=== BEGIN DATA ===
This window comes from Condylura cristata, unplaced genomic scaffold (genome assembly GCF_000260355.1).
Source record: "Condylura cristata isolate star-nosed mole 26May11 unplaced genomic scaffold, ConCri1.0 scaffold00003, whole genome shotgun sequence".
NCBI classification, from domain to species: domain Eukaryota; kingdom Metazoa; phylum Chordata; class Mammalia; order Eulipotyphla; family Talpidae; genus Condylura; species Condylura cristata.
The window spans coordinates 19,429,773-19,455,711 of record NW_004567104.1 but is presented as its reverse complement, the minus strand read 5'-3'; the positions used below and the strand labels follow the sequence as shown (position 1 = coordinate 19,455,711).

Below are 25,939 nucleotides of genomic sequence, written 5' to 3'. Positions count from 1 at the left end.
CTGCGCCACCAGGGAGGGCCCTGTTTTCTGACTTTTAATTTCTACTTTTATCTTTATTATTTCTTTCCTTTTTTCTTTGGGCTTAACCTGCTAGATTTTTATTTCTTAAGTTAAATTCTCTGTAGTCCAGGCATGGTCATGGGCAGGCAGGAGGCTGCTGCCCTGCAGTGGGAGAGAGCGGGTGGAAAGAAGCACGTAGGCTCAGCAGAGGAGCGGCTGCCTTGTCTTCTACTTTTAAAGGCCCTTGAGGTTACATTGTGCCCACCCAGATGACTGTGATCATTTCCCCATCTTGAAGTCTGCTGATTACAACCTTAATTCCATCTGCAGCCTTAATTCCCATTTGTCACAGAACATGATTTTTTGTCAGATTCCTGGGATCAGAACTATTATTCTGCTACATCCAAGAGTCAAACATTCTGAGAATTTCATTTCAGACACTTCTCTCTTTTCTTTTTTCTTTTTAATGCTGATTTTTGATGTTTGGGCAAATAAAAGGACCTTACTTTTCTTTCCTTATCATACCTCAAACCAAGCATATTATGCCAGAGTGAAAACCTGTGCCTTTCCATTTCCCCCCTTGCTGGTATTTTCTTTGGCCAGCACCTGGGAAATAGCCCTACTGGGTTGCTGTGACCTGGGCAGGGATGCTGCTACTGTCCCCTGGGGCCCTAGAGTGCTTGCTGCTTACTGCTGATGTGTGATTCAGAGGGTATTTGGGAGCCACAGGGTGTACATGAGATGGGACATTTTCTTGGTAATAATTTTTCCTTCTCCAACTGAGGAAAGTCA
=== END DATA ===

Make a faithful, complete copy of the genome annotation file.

This window comes from Condylura cristata, unplaced genomic scaffold (genome assembly GCF_000260355.1).
Source record: "Condylura cristata isolate star-nosed mole 26May11 unplaced genomic scaffold, ConCri1.0 scaffold00003, whole genome shotgun sequence".
NCBI classification, from domain to species: domain Eukaryota; kingdom Metazoa; phylum Chordata; class Mammalia; order Eulipotyphla; family Talpidae; genus Condylura; species Condylura cristata.
The window spans coordinates 19,429,773-19,455,711 of record NW_004567104.1 but is presented as its reverse complement, the minus strand read 5'-3'; the positions used below and the strand labels follow the sequence as shown (position 1 = coordinate 19,455,711).

Below are 25,939 nucleotides of genomic sequence, written 5' to 3'. Positions count from 1 at the left end.
CTGCGCCACCAGGGAGGGCCCTGTTTTCTGACTTTTAATTTCTACTTTTATCTTTATTATTTCTTTCCTTTTTTCTTTGGGCTTAACCTGCTAGATTTTTATTTCTTAAGTTAAATTCTCTGTAGTCCAGGCATGGTCATGGGCAGGCAGGAGGCTGCTGCCCTGCAGTGGGAGAGAGCGGGTGGAAAGAAGCACGTAGGCTCAGCAGAGGAGCGGCTGCCTTGTCTTCTACTTTTAAAGGCCCTTGAGGTTACATTGTGCCCACCCAGATGACTGTGATCATTTCCCCATCTTGAAGTCTGCTGATTACAACCTTAATTCCATCTGCAGCCTTAATTCCCATTTGTCACAGAACATGATTTTTTGTCAGATTCCTGGGATCAGAACTATTATTCTGCTACATCCAAGAGTCAAACATTCTGAGAATTTCATTTCAGACACTTCTCTCTTTTCTTTTTTCTTTTTAATGCTGATTTTTGATGTTTGGGCAAATAAAAGGACCTTACTTTTCTTTCCTTATCATACCTCAAACCAAGCATATTATGCCAGAGTGAAAACCTGTGCCTTTCCATTTCCCCCCTTGCTGGTATTTTCTTTGGCCAGCACCTGGGAAATAGCCCTACTGGGTTGCTGTGACCTGGGCAGGGATGCTGCTACTGTCCCCTGGGGCCCTAGAGTGCTTGCTGCTTACTGCTGATGTGTGATTCAGAGGGTATTTGGGAGCCACAGGGTGTACATGAGATGGGACATTTTCTTGGTAATAATTTTTCCTTCTCCAACTGAGGAAAGTCA